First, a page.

Artificial Intelligence (AI) could give a boost to online education by providing automated feedback to students.
This spring, Philips Pham was among more than 12.000 people in 148 countries who took an online course called Code in Place. The course, which teaches the basics of computer programming, is taught by Stanford University.
Four weeks later, Mr. Pham, a 23-year-old student living in the southern tip of Sweden, took his first test, trying to write a program that could pull waves of tiny blue diamonds into a black-and-white grid. Several days later, he received a detailed review of his code.
"It seems you have made a small mistake," the reviewer noted. "Maybe you run to the wall after drawing the third wave."
The feedback was exactly what Mr Pham needed. And it came from a machine.
During this online class, a new type of artificial intelligence (AI) provided feedback to Mr. Pham and thousands of other students who took the same test. Built by a team researchers of Stanford, this automated system shows a new future for online education, which can easily reach thousands of people, but does not always provide the guidance many students need.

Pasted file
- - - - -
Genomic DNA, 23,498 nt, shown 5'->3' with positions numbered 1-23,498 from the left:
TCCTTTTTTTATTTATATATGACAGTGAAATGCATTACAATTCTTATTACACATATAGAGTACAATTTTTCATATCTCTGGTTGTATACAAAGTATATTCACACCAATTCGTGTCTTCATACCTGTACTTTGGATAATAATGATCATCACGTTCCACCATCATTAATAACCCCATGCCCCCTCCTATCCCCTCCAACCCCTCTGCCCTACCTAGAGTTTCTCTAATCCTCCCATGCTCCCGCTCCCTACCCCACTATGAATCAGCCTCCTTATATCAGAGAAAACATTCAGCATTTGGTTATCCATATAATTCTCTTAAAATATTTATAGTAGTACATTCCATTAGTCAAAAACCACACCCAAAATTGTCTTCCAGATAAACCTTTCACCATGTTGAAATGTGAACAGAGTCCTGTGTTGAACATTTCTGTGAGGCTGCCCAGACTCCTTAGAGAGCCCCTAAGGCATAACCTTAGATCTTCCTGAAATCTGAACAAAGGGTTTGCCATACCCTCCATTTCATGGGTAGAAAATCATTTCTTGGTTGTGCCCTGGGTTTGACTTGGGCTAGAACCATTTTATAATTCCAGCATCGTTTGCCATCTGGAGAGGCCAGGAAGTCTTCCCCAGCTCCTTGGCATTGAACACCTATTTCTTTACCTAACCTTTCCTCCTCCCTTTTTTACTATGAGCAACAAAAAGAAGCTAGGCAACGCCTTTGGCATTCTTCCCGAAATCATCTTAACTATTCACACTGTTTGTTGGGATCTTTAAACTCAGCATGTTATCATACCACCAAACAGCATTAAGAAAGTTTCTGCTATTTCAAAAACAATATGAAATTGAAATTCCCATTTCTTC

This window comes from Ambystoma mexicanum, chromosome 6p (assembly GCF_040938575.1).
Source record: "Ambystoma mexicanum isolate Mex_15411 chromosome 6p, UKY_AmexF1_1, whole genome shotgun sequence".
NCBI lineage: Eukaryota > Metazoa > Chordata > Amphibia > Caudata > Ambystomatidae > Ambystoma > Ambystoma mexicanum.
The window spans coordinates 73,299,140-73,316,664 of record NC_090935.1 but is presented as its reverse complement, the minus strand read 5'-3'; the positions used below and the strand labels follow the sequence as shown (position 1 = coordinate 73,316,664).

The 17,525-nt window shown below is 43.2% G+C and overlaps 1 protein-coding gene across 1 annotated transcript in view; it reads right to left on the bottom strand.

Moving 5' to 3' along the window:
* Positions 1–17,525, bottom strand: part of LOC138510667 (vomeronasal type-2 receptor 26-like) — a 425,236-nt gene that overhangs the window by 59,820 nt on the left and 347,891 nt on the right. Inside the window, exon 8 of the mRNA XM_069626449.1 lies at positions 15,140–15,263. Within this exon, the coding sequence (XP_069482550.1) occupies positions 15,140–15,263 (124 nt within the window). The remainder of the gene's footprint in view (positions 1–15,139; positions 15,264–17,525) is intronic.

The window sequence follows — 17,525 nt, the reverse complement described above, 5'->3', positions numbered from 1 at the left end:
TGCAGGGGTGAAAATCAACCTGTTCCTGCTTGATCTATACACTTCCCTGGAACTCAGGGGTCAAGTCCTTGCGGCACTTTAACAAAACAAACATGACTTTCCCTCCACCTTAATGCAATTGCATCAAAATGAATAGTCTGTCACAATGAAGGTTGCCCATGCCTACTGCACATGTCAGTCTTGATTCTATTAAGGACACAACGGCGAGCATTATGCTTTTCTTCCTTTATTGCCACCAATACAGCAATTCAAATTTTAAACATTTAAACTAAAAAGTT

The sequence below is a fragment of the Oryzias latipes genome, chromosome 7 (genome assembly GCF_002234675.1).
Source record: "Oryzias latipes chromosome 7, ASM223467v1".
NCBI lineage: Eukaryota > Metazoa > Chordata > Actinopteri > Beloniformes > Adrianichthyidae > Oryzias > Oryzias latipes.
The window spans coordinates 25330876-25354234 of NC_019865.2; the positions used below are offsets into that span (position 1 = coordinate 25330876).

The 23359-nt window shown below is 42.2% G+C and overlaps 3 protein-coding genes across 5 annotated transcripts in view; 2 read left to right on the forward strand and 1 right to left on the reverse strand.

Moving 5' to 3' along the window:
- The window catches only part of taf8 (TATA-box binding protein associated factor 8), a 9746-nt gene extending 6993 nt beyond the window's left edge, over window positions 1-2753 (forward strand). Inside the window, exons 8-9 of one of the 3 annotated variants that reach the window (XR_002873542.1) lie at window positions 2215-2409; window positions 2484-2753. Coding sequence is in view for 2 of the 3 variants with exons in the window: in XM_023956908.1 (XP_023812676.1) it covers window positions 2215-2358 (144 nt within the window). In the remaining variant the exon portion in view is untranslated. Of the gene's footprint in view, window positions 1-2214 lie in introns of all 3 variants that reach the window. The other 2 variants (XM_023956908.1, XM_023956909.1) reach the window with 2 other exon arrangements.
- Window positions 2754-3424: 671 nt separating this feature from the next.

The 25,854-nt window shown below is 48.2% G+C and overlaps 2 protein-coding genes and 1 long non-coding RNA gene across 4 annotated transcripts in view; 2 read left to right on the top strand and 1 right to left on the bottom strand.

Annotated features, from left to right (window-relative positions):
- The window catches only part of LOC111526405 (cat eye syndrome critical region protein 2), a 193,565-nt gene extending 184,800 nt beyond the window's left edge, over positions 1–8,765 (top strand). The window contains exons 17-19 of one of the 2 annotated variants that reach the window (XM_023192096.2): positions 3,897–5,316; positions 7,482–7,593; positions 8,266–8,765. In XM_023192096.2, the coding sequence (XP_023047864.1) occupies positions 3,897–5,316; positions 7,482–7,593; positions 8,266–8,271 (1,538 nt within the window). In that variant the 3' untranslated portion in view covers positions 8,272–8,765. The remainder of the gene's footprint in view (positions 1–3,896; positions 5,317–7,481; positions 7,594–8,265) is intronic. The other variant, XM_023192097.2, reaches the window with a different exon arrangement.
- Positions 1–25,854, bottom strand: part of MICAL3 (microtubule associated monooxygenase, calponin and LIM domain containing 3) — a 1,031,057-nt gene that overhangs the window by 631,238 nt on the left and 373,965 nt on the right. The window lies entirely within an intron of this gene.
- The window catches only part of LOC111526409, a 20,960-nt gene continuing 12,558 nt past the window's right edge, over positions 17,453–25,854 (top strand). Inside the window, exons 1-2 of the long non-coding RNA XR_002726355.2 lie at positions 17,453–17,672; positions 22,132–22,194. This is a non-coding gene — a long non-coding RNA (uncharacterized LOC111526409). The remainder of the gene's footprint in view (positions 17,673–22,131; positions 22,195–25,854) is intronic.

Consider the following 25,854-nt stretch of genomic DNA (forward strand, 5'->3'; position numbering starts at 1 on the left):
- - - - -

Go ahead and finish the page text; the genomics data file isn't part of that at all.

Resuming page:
Dr. Chelsea Finn and her team designed this system exclusively for the Stanford programming class. But they used techniques that could automate the feedback students receive in other situations, such as classes beyond programming.
Oren Etzioni, CEO of the Allen Institute of Artificial Intelligence and former professor of computer science at University of Washington, warned that these techniques are far from the comments of human trainers. Comments and advice from teachers, teaching assistants and teachers are always preferable to an automated review.
However, Dr. Etzioni described Stanford's work as a "step in an important direction," with automated feedback being better than nothing.
The new automated system is a way to reach more students than the instructors themselves could approach. And if he can clearly identify problems in the student code, showing the specific coding mistakes they make and how often they do, he could help them. trainers to better understand which students need help and how to help them.
Source of information: nytimes.com